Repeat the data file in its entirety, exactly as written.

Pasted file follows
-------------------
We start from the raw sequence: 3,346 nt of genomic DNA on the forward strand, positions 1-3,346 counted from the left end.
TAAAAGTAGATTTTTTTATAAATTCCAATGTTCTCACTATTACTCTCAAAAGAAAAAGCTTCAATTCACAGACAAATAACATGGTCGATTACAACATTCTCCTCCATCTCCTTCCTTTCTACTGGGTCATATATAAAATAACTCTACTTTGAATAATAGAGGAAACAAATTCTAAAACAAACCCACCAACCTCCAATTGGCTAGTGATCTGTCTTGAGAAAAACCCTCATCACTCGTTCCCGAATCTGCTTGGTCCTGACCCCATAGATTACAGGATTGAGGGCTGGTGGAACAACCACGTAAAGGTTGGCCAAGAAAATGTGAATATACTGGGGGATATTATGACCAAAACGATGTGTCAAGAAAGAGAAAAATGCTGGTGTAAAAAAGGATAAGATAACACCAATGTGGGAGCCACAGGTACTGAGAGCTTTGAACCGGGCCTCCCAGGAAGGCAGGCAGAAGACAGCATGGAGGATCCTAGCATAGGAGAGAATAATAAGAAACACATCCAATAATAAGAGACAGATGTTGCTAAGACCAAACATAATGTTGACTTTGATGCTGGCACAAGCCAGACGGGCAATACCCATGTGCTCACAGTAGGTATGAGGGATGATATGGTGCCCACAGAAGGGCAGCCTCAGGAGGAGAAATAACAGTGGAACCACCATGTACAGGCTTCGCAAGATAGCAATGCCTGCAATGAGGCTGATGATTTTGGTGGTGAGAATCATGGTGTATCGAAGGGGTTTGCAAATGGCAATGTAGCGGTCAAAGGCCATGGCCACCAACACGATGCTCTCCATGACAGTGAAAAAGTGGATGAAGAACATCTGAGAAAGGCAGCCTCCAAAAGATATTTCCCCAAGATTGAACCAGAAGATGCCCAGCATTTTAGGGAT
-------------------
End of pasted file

We start from the raw sequence: 3,346 nt of genomic DNA on the forward strand, positions 1-3,346 counted from the left end.
TAAAAGTAGATTTTTTTATAAATTCCAATGTTCTCACTATTACTCTCAAAAGAAAAAGCTTCAATTCACAGACAAATAACATGGTCGATTACAACATTCTCCTCCATCTCCTTCCTTTCTACTGGGTCATATATAAAATAACTCTACTTTGAATAATAGAGGAAACAAATTCTAAAACAAACCCACCAACCTCCAATTGGCTAGTGATCTGTCTTGAGAAAAACCCTCATCACTCGTTCCCGAATCTGCTTGGTCCTGACCCCATAGATTACAGGATTGAGGGCTGGTGGAACAACCACGTAAAGGTTGGCCAAGAAAATGTGAATATACTGGGGGATATTATGACCAAAACGATGTGTCAAGAAAGAGAAAAATGCTGGTGTAAAAAAGGATAAGATAACACCAATGTGGGAGCCACAGGTACTGAGAGCTTTGAACCGGGCCTCCCAGGAAGGCAGGCAGAAGACAGCATGGAGGATCCTAGCATAGGAGAGAATAATAAGAAACACATCCAATAATAAGAGACAGATGTTGCTAAGACCAAACATAATGTTGACTTTGATGCTGGCACAAGCCAGACGGGCAATACCCATGTGCTCACAGTAGGTATGAGGGATGATATGGTGCCCACAGAAGGGCAGCCTCAGGAGGAGAAATAACAGTGGAACCACCATGTACAGGCTTCGCAAGATAGCAATGCCTGCAATGAGGCTGATGATTTTGGTGGTGAGAATCATGGTGTATCGAAGGGGTTTGCAAATGGCAATGTAGCGGTCAAAGGCCATGGCCACCAACACGATGCTCTCCATGACAGTGAAAAAGTGGATGAAGAACATCTGAGAAAGGCAGCCTCCAAAAGATATTTCCCCAAGATTGAACCAGAAGATGCCCAGCATTTTAGGGAT